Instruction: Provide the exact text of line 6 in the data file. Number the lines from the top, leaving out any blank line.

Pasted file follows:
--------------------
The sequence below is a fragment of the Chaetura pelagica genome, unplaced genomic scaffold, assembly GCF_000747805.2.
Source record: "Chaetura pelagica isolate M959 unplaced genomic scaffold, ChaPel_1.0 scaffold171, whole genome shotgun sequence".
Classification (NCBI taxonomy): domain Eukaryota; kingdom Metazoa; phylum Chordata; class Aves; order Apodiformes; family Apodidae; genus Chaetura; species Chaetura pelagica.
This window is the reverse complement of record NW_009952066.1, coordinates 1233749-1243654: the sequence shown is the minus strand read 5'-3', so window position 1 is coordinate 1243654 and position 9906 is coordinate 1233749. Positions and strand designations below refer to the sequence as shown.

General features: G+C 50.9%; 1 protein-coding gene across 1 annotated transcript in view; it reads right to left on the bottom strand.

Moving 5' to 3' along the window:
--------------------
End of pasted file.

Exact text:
Moving 5' to 3' along the window: